Hear the words “exceptional brandy” and you probably think Cognac or Armagnac. While both have impeccable credentials, a growing cadre of domestic makers challenge them with brandy styles that showcase an American spirit of innovation, and unapologetically refuse to copy France. “It’s not Cognac made in America,” says Joe Heron of Louisville’s Copper & Kings. “We make American brandy.”
The trend—both craft and mainstream—is enjoying burgeoning sales and interest from mixologists. Part of the charm is that, unshackled by laws and traditions, they use a free-wheeling ethos, experimenting with grape varietals and aging methods. “We have just a ton of flexibility compared to what’s going on in Europe,” says Paul Ahvenainen, master distiller of Korbel. “There’s no reason we can’t produce some really top-notch product.”
American brandy is nothing new. Settlers made it almost upon their arrival—on both coasts. In the 19th century, domestic product challenged Europe’s, which was devastated by insect infestation. Alas, after Prohibition the industry struggled. The rebirth started in 1982, when Hubert Germain-Robin and Ansley Coale obtained a still from Cognac and started recapturing artisanal methods lost to modern French brands. They also used high-priced pinot noir grapes. “Our 30-year-old product is better than Cognac,” says Coale. “We were using better grapes.” The XO (80 proof, $120) has delicate balance with vanilla, caramel, cardamom, dark fruits, fudge and a long finish.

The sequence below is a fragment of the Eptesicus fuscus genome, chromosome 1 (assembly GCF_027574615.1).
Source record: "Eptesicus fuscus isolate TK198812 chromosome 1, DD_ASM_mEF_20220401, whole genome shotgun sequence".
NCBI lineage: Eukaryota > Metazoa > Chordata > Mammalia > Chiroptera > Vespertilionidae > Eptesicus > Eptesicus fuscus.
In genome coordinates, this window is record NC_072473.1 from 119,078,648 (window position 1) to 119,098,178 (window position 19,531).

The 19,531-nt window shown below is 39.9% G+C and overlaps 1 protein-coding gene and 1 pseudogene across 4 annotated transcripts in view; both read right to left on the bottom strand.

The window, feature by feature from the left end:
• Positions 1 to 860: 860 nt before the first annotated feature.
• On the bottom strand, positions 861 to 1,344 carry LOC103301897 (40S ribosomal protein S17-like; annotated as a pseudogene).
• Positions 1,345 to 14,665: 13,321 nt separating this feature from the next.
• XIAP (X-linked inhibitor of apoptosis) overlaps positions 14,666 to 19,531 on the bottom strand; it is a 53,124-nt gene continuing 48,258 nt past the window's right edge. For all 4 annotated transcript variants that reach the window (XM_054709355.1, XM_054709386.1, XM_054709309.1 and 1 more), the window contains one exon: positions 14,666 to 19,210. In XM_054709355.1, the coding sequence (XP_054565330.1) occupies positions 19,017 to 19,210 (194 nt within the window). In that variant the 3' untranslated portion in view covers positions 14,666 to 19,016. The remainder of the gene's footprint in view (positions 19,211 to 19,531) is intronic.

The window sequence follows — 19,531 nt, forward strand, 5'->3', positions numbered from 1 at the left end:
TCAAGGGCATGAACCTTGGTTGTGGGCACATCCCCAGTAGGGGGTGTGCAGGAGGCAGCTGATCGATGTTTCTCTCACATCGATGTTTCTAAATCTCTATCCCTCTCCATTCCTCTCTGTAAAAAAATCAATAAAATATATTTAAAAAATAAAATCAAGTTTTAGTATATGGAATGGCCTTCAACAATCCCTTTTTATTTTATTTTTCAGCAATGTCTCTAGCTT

Copper & Kings turned to ex-Bourbon barrels to age its Butchertown Brandy (124 proof, $55) made with muscat, chenin blanc and colombard grapes. The Bourbon-like brandy has notes of vanilla, maple, caramel and fruit. Christian Bros. chose to pursue the bottled-in-bond distinction (see story, page 93) for its Sacred Bond (100 proof, $18). Korbel V.S.O.P. (80 proof, $14) taps such grapes as colombard, pinot noir, chenin blanc and zinfandel to make a nuanced spirit with notes of crisp cinnamon graham cracker, caramel, vanilla and apple.
And the American brand snifter is still but half full. Expect the quest for innovation to continue full force.